Relative frequencies of class intervals also can be shown in a frequency polygon. In this chart, the frequency of each class is indicated by points or dots drawn at the midpoints of each class interval. Those points are then connected by straight lines.
Comparing the frequency polygon (shown in Figure 1) to the frequency histogram (refer to Figure 1 in "Frequency Histogram"), you see that the major difference is that points replace the bars.
Figure 1.Frequency polygon display of items sold at a garage sale.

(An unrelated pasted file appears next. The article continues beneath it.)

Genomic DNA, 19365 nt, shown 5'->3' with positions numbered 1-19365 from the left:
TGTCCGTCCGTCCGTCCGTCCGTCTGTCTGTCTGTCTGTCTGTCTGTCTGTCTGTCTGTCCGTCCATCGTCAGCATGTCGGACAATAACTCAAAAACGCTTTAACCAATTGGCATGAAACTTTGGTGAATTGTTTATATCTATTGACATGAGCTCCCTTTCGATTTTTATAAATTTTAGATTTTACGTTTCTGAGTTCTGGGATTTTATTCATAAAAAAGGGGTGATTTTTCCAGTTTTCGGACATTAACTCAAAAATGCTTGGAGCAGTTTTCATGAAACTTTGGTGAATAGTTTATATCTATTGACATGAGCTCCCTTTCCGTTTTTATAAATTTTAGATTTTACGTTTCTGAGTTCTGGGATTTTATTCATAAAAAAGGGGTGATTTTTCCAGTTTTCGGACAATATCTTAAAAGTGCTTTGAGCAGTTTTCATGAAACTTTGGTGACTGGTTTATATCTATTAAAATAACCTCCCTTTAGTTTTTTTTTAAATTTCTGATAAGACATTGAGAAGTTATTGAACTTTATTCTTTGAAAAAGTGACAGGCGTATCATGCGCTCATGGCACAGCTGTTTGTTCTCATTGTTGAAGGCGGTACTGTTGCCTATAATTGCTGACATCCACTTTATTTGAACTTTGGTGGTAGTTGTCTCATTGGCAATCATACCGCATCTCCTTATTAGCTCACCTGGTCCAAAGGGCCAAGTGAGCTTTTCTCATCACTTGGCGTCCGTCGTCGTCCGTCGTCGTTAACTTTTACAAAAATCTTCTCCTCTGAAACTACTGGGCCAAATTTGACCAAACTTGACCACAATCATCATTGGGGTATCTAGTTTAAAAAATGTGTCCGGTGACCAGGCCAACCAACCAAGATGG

Whether to use bar charts or histograms depends on the data. For example, you may have categorical (or qualitative) data—numerical information about categories that vary significantly in kind. Gender (male or female), types of automobile owned (sedan, sports car, pickup truck, van, and so forth), and religious affiliations (Christian, Jewish, Muslim, and so forth) are all qualitative data. On the other hand, quantitative data can be measured in amounts: age in years, annual salaries, inches of rainfall. Typically, qualitative data are better displayed in bar charts; quantitative data, in histograms.